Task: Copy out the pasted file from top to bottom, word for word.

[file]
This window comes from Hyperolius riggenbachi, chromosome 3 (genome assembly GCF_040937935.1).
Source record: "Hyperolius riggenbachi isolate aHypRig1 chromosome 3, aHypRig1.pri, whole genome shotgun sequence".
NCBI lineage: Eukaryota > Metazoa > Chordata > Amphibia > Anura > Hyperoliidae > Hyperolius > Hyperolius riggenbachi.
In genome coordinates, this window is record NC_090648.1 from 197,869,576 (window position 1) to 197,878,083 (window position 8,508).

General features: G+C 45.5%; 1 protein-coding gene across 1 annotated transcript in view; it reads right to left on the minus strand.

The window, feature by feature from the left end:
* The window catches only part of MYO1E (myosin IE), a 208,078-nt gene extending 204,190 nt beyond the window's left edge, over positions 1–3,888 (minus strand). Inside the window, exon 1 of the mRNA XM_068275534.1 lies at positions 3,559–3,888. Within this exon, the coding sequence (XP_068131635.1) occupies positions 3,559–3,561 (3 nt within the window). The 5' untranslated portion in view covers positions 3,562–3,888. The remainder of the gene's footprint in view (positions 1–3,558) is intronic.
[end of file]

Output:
This window comes from Hyperolius riggenbachi, chromosome 3 (genome assembly GCF_040937935.1).
Source record: "Hyperolius riggenbachi isolate aHypRig1 chromosome 3, aHypRig1.pri, whole genome shotgun sequence".
NCBI lineage: Eukaryota > Metazoa > Chordata > Amphibia > Anura > Hyperoliidae > Hyperolius > Hyperolius riggenbachi.
In genome coordinates, this window is record NC_090648.1 from 197,869,576 (window position 1) to 197,878,083 (window position 8,508).

General features: G+C 45.5%; 1 protein-coding gene across 1 annotated transcript in view; it reads right to left on the minus strand.

The window, feature by feature from the left end:
* The window catches only part of MYO1E (myosin IE), a 208,078-nt gene extending 204,190 nt beyond the window's left edge, over positions 1–3,888 (minus strand). Inside the window, exon 1 of the mRNA XM_068275534.1 lies at positions 3,559–3,888. Within this exon, the coding sequence (XP_068131635.1) occupies positions 3,559–3,561 (3 nt within the window). The 5' untranslated portion in view covers positions 3,562–3,888. The remainder of the gene's footprint in view (positions 1–3,558) is intronic.